Antimatter explores a strange mirror world, where particles have identical yet opposite properties to those that make up the familiar matter we encounter everyday; where left becomes right, positive becomes negative; and where, should matter and antimatter meet, the two annihilate in a blinding flash of energy that makes even thermonuclear explosions look feeble by comparison. It is an idea long beloved of science-fiction stories - but here, renowned science writer Frank Close shows that the reality of antimatter is even more fascinating than the fiction itself. We know that once, antimatter and matter existed in perfect counterbalance, and that antimatter then perpetrated a vanishing act on a cosmic scale that remains one of the greatest mysteries of the universe. Today, antimatter does not exist normally, at least on Earth, but we know that it is real for scientists are now able to make small pieces of it in particle accelerators, such as that at CERN in Geneva.Looking at the remarkable prediction of antimatter and how it grew from the meeting point of relativity and quantum theory in the early 20th century, at the discovery of the first antiparticles, at cosmic rays, annihilation, antimatter bombs, and antiworlds, Close separates the facts from the fiction about antimatter, and explains how its existence can give us profound clues about the origins and structure of the universe.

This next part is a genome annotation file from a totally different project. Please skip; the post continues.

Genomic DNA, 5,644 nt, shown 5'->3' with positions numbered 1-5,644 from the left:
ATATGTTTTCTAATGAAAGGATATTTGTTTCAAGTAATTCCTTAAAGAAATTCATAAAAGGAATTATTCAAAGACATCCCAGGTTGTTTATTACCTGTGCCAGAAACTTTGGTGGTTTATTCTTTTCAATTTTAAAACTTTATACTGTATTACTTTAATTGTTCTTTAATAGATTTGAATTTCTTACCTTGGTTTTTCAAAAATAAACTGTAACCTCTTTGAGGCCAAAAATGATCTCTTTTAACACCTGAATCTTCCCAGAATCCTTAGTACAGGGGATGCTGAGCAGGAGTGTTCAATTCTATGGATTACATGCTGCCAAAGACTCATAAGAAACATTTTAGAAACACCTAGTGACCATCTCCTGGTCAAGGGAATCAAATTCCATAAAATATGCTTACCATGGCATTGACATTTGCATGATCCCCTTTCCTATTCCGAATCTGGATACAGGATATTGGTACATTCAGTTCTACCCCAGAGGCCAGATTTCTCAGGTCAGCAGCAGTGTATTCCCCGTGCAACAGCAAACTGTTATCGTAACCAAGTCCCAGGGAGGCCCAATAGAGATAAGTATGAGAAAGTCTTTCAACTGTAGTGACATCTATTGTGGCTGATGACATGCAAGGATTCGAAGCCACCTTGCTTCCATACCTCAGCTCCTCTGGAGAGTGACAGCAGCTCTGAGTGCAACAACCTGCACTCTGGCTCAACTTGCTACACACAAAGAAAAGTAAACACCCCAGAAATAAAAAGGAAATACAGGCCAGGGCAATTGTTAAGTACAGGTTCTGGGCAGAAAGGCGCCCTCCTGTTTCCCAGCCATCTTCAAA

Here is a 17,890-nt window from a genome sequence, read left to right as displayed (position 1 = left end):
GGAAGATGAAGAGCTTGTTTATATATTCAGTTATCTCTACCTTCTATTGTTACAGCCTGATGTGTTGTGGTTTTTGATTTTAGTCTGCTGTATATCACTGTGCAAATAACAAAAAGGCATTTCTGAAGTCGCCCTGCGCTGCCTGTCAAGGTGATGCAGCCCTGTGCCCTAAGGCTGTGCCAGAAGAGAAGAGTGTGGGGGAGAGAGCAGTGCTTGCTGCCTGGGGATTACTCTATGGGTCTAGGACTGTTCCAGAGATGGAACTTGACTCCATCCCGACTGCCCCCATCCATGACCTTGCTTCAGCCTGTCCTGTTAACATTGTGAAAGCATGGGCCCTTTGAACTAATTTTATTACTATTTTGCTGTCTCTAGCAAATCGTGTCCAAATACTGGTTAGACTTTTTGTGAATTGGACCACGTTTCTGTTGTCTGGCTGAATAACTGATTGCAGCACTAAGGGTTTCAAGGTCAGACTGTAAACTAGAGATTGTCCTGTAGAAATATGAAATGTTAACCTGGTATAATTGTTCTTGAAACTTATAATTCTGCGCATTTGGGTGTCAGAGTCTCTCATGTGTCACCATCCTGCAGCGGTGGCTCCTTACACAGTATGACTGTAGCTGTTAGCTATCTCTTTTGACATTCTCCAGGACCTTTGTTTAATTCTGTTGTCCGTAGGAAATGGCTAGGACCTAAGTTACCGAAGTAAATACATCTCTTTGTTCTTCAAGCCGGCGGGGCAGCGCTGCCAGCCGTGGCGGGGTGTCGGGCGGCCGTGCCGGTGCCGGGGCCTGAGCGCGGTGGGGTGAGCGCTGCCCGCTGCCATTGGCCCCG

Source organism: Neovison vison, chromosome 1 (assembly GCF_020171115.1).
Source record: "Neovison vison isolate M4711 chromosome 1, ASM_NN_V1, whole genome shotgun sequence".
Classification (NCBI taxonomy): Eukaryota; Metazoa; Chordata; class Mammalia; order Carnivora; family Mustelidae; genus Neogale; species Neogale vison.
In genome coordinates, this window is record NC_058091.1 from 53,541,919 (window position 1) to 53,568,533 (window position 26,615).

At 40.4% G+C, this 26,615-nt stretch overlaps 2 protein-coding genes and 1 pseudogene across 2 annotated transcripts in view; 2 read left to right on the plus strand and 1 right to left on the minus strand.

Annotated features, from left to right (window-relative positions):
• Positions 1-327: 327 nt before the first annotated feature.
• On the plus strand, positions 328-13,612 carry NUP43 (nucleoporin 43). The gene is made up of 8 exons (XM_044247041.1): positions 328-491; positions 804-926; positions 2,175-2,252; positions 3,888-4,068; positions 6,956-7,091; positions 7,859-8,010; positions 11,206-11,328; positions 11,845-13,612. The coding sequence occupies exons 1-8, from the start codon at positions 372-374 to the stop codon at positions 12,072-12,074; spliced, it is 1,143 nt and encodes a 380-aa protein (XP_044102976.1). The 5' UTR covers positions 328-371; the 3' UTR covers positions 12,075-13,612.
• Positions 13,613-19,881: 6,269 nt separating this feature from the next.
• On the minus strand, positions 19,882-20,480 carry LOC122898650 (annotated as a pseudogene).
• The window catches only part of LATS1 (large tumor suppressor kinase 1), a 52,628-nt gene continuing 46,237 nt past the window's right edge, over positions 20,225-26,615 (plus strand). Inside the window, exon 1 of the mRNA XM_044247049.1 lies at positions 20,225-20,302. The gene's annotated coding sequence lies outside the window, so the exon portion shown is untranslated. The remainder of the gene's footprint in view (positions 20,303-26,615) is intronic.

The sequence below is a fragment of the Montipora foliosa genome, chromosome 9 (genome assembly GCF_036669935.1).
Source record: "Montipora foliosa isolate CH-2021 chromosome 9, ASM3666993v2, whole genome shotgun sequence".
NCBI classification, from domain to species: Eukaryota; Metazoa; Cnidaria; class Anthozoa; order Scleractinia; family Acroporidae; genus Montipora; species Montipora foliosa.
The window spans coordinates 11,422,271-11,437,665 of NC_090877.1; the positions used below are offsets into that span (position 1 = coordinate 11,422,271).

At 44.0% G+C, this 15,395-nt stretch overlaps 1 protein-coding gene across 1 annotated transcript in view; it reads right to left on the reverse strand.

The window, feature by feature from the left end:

Table of Contents
Foreword: 'Genesis'; 1. Antimatter: fact or fiction?; 2. The material world; 3. Tablets of stone; 4. A cosmic discovery; 5. Annihilation; 6. Storing antimatter; 7. Why is there anything at all?; 8. Through the looking glass; 9. Antiworlds; 10. Revelations; Appendix: 'The Dirac Code'
Frank Close, OBE, is Professor of Physics at Oxford University and a Fellow of Exeter College. He was formerly vice president of the British Association for Advancement of Science and Head of the Theoretical Physics Division at the Rutherford Appleton Laboratory. He is the author of several books, including the best-selling Lucifer's Legacy, and the winner of the Kelvin Medal of the Institute of Physics for his "outstanding contributions to the public understanding of physics."